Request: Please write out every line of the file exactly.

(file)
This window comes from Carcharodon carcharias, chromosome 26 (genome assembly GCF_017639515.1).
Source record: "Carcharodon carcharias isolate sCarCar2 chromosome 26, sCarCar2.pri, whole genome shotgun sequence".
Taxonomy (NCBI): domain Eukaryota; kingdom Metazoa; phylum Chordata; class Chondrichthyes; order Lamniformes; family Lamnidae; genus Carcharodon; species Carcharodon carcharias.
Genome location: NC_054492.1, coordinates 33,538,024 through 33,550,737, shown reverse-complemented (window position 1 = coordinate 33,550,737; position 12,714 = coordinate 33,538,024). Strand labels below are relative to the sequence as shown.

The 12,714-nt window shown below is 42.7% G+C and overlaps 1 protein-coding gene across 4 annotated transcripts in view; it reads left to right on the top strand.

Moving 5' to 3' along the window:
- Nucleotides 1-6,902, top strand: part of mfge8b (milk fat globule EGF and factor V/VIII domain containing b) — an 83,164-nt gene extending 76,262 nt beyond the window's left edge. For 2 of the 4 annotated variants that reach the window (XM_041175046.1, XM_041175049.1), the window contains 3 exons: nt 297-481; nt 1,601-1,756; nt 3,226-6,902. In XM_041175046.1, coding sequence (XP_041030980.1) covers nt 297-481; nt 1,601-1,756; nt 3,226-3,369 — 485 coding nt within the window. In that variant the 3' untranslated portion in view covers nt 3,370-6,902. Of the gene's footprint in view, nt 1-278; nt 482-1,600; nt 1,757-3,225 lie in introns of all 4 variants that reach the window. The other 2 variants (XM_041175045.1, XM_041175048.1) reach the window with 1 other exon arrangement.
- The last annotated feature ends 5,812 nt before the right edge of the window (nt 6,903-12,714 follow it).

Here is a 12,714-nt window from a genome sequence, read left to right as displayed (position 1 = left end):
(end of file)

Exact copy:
This window comes from Carcharodon carcharias, chromosome 26 (genome assembly GCF_017639515.1).
Source record: "Carcharodon carcharias isolate sCarCar2 chromosome 26, sCarCar2.pri, whole genome shotgun sequence".
Taxonomy (NCBI): domain Eukaryota; kingdom Metazoa; phylum Chordata; class Chondrichthyes; order Lamniformes; family Lamnidae; genus Carcharodon; species Carcharodon carcharias.
Genome location: NC_054492.1, coordinates 33,538,024 through 33,550,737, shown reverse-complemented (window position 1 = coordinate 33,550,737; position 12,714 = coordinate 33,538,024). Strand labels below are relative to the sequence as shown.

The 12,714-nt window shown below is 42.7% G+C and overlaps 1 protein-coding gene across 4 annotated transcripts in view; it reads left to right on the top strand.

Moving 5' to 3' along the window:
- Nucleotides 1-6,902, top strand: part of mfge8b (milk fat globule EGF and factor V/VIII domain containing b) — an 83,164-nt gene extending 76,262 nt beyond the window's left edge. For 2 of the 4 annotated variants that reach the window (XM_041175046.1, XM_041175049.1), the window contains 3 exons: nt 297-481; nt 1,601-1,756; nt 3,226-6,902. In XM_041175046.1, coding sequence (XP_041030980.1) covers nt 297-481; nt 1,601-1,756; nt 3,226-3,369 — 485 coding nt within the window. In that variant the 3' untranslated portion in view covers nt 3,370-6,902. Of the gene's footprint in view, nt 1-278; nt 482-1,600; nt 1,757-3,225 lie in introns of all 4 variants that reach the window. The other 2 variants (XM_041175045.1, XM_041175048.1) reach the window with 1 other exon arrangement.
- The last annotated feature ends 5,812 nt before the right edge of the window (nt 6,903-12,714 follow it).

Here is a 12,714-nt window from a genome sequence, read left to right as displayed (position 1 = left end):